Dell, once the world’s biggest maker of PCs, posted its financial results for the third quarter of 2012, and the new isn’t pretty: The firm announced net income of $475 million on revenues of $13.7 billion, both of which represent significant year-over-year drop-offs. And Dell says that diminishing demand for PCs will adversely affect its earnings go forward. (See also, "Dell Earnings, Outlook Drop as Firm Looks to Windows 8 Boost" and "Citing Windows 8 Uncertainty, Intel Warns on Current Quarter.")

Dell is undergoing a multi-year effort to diversify its product portfolio, which is still overly-dependent on PC sales. But even in its core PC market, Dell is losing ground to faster-moving competitors from the Pacific Rim. The firm is currently third in PC market share behind Lenovo and Acer, but is neck-and-neck with Acer and in danger of falling further.

“We are consistently executing our end-to-end solutions strategy for the benefit of our customers,” said Dell chairman and CEO Michael Dell. But Dell CTO Brian Gladden admitted the firm faced “a difficult global IT spending environment” while being “encouraged” by early interest in touch-based Windows 8 devices.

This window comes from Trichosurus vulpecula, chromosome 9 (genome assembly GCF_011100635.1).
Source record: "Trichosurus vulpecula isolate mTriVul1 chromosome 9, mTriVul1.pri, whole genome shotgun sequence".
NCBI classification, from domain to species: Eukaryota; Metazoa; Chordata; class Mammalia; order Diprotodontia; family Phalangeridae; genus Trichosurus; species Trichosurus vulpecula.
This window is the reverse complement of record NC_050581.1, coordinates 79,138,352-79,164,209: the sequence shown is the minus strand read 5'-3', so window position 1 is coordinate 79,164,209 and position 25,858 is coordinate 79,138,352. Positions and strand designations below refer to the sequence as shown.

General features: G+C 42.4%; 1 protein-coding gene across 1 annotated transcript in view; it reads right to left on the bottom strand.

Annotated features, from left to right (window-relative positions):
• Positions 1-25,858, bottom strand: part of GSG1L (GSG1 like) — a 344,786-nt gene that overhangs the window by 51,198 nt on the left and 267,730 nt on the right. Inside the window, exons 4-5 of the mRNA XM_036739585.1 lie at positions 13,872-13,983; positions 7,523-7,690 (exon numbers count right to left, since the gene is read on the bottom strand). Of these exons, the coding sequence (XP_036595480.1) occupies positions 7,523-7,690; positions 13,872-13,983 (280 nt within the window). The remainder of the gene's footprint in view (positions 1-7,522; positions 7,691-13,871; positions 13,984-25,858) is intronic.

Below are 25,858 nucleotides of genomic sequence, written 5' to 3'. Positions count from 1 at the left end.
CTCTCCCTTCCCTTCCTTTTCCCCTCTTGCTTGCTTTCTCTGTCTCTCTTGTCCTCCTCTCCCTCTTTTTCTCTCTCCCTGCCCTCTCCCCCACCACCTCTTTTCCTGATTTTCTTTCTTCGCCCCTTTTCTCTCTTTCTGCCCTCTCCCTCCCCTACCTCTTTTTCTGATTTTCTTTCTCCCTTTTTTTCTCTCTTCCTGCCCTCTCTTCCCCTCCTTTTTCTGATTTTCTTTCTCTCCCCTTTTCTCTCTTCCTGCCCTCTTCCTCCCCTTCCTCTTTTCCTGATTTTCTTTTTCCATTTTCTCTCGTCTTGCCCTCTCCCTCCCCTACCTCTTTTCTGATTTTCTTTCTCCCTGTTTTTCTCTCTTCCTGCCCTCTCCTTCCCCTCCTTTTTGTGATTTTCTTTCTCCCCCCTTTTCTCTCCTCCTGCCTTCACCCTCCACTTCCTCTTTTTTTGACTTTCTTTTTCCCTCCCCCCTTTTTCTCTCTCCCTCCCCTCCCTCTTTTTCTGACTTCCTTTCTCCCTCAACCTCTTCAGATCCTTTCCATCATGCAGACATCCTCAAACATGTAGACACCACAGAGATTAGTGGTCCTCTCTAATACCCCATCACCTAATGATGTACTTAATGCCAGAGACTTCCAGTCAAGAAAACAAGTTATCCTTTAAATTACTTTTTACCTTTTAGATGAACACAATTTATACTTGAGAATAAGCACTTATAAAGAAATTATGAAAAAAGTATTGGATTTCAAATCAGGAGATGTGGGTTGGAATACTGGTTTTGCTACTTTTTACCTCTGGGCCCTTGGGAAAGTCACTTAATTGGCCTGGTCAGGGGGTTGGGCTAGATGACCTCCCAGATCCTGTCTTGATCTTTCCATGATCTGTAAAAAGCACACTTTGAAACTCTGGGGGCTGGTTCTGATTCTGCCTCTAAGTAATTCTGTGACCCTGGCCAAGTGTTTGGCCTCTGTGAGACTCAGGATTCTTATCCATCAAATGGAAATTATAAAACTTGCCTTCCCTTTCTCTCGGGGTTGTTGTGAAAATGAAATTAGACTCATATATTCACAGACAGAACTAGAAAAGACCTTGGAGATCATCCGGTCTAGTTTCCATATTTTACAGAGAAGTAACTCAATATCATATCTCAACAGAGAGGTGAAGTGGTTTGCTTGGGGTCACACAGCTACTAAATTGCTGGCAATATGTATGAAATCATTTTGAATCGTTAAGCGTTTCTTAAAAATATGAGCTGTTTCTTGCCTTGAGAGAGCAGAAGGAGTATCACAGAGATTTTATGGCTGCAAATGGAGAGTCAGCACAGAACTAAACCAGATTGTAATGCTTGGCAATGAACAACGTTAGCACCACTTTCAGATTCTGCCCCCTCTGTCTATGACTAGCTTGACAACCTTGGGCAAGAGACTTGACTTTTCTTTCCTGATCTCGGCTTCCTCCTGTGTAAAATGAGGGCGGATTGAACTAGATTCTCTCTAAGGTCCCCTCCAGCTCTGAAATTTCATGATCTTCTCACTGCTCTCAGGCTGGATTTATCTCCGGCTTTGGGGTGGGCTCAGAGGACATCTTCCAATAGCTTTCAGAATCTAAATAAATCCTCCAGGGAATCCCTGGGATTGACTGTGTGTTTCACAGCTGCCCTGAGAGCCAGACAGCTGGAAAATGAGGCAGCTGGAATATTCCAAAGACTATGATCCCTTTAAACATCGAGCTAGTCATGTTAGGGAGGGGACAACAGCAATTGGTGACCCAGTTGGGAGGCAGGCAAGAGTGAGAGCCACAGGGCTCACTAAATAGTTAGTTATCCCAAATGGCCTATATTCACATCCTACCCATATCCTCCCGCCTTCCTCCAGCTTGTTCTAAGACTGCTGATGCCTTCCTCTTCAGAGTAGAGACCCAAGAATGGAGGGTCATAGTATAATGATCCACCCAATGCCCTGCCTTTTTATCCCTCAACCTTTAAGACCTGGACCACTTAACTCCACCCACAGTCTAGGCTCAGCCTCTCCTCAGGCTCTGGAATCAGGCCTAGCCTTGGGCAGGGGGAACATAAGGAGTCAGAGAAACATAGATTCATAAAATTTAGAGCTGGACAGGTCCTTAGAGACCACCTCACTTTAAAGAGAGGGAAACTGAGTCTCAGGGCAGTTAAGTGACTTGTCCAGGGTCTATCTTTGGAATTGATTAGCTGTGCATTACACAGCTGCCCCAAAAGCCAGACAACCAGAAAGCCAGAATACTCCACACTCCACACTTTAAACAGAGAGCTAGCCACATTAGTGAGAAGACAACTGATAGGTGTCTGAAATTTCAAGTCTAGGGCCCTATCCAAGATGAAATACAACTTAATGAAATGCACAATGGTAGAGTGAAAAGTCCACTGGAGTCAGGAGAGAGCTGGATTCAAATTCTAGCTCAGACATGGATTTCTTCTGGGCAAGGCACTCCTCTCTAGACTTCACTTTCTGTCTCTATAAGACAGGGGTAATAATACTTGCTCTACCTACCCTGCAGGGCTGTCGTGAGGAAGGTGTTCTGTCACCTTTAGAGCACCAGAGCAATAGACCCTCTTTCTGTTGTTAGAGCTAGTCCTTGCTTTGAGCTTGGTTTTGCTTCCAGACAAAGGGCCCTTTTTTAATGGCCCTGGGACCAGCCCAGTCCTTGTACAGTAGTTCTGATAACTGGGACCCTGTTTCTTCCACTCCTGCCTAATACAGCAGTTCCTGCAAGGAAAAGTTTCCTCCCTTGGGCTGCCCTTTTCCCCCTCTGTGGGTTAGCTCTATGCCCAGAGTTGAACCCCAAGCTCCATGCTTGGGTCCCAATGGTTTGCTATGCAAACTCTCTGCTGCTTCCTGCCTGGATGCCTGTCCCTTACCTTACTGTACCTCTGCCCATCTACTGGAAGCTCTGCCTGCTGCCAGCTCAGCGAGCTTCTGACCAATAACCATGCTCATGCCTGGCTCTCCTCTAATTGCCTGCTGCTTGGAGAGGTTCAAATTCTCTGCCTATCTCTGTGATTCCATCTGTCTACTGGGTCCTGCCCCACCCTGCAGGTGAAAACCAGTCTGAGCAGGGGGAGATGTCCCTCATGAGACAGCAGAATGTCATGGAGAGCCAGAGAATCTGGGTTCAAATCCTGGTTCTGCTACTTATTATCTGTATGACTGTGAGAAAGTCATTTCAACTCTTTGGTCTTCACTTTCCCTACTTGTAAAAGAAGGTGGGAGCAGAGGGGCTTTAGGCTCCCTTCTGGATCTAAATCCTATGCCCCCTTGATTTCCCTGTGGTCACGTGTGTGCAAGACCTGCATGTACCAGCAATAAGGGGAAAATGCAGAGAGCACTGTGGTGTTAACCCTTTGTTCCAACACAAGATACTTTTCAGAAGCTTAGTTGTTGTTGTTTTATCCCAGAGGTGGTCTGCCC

That encouragement is perhaps misplaced. A key source at Microsoft told me this week that sales of Windows 8 PCs have been well under its internal projections, and as I noted in Windows 8 Sales Well Below Projections, Plenty of Blame to Go Around, the firm blames PC makers’ “inability to deliver.” Dell’s Windows 8 offerings are perhaps emblematic of the wider industry confusion, with the firm offering a traditional slate tablet, touch-based Ultrabook, and a convertible laptop with an impractical flip hinge. Consumers clearly have no idea what to make of these machines, and businesses—still in the midst of Windows 7 rollouts—aren’t expect to adopt the OS in big numbers.

On the good news front, Dell’s server and networking revenues were up 11 percent in the quarter, with Dell reporting that it was the only server provider among the top three to have positive unit growth in the quarter. Dell’s Enterprise Solutions and Services revenue grew 3 percent year over year to $4.8 billion, though revenues from enterprises fell 8 percent.

Looking ahead, Dell expects the challenging global economy to negatively impacting its revenues. But I’m now wondering if Windows 8 won’t be the PC industry cure-all that many had hoped for. And that will have ramifications far beyond just Dell.